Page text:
In general, PhD and doctoral students got to where they are by being obsessive perfectionists (to a certain extent), setting the standard extremely high and working to get near-perfect grades and submissions. This is fine in high doses up to the point of getting into doctoral school, where your dissertation (not your gpa) defines your success. And a doctoral dissertation reflects more the realities of life where you will stumble several times and find yourself doubting your abilities at many points, no matter how smart you think you are . Therefore, many doctoral students are not used to facing massive obstacles and perplexing problems in their academic life. And when finally facing them, most doctoral students tend to turn inward and face away, rather than confronting, these problems. They simply tend to procrastinate as a method of coping with something they are not used to.

To eliminate this idea, understand that life, real life, is not like school. It is filled with perplexing problems, challenges, and many obstacles. To succeed in anything you do, you must face down these problems and simply start by not running away or putting things off because you subconsciously find it easier on your ego to do so.

5th Law of PhD Failure – Ignoring your Dissertation Committee

Yes, you did not read this wrong. Many PhD students nowadays seem to forget that their committee must sign off and approve of their dissertation in order to graduate. Many doctoral students tend to forget the importance of the dissertation committee and forget to maintain contact with committee members, especially in the latter stages of a dissertation. It’s also very easy for doctoral students to forget particular pieces of advice that a committee member has given since the presence of a committee member is not as dominating as that of a dissertation adviser. On the flip side of this, committee members rarely forget the dissertation advice they give to students.

Hopefully it doesn’t happen to you, but many dissertation committee members give advice during the proposal stage of a student’s dissertation only to have this advice ignored or forgotten by the students. Once it comes time for the thesis defense, the committee members will bring up the unfollowed advice and, many times, it becomes a problem for doctoral students who have to postpone their PhD graduation by a semester (if one is lucky) or more. Don’t let this happen to you and make sure you are in periodic contact with your dissertation committee members and also make sure you record, and follow , any advice given by them.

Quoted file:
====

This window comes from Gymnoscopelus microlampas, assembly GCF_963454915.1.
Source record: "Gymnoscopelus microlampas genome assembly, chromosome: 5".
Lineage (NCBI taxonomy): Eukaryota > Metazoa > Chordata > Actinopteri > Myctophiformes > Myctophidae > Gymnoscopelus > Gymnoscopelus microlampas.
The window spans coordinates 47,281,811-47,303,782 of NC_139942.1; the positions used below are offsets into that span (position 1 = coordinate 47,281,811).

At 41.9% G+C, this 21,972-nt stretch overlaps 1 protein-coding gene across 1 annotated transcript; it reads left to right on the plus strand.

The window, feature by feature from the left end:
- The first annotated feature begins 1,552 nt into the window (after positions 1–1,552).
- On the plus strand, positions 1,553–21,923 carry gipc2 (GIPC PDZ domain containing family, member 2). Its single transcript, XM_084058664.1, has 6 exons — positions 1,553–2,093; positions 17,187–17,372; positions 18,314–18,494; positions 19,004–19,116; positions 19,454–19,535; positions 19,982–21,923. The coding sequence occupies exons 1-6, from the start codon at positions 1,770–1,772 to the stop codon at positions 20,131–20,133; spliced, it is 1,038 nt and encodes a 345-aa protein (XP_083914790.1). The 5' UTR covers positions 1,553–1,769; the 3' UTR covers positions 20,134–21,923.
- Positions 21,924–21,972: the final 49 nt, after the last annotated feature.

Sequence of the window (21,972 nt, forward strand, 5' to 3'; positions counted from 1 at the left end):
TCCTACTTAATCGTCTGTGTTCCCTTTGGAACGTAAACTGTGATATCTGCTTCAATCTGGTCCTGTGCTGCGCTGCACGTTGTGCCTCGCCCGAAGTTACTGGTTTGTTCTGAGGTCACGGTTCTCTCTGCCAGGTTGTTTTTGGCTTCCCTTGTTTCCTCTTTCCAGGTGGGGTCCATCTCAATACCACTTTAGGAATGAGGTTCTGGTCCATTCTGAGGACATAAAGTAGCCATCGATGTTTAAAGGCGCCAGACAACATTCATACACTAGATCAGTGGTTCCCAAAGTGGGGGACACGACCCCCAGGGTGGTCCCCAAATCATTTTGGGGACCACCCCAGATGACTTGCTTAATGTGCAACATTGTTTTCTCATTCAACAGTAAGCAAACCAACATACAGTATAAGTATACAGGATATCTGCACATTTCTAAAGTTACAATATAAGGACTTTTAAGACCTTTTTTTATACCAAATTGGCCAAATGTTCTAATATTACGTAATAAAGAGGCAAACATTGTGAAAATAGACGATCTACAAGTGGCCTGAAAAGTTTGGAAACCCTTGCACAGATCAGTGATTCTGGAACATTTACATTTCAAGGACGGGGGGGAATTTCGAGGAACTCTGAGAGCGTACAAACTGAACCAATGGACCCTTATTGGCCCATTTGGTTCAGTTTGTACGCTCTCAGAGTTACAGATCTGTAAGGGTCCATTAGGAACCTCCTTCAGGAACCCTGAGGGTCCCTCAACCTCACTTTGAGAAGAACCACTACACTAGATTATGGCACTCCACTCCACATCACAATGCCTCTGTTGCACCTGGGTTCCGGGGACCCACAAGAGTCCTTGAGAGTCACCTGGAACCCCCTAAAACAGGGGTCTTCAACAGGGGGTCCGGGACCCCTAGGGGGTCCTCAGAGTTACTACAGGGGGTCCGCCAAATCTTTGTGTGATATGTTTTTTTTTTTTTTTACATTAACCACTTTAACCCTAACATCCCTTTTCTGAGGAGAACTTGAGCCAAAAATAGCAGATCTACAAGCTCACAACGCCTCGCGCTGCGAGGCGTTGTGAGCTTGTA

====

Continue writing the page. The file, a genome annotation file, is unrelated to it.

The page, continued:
6th Law of PhD Failure – Getting Romantically Involved with Faculty Members

Although this issue is rarely discussed in online dissertation consulting and writing forums, doctoral students and academic faculty members may become romantically involved. Keep in mind I am not talking about sexual harassment or assault, but rather about completely consensual relationships. Although one may be tempted to think a relationship between two fully-grown adults is not anyone’s business, the reality is that the power dynamics involved in such a relationship are not usually conducive in the long run since the faculty member usually has much more formal and informal power over the doctoral student. Thus, even in seemingly consensual relationships, moral questions of how much the student’s free will was actually involved do arise (e.g. how free was the student to actually decline the relationship). The problem is even more serious if it involves a dissertation adviser or committee member sleeping with a student. Although there are cases of successful long-term faculty-member and student relationships, in my experience these are few and far between. Moreover, what may look like a serious caring relationship could actually be a pattern on the part of the faculty member in ‘cycling’ through impressionable or vulnerable students.

Regardless of the situation, you should simply keep in mind to be careful and keep your guard up. Finally, understand that if things go wrong in the relationship, it could become a serious impediment to success. Moreover, even with successful relationships, your academic success may be hindered by reports of gossip and peers linking any progress of your work to the relationship itself rather than to your own hard work. Don’t say I didn’t warn you!

Baird, L.L. (1990). Disciplines and doctorates: The relationship between program characteristics and the duration of doctoral study. Research in Higher Education, 31, 369-385.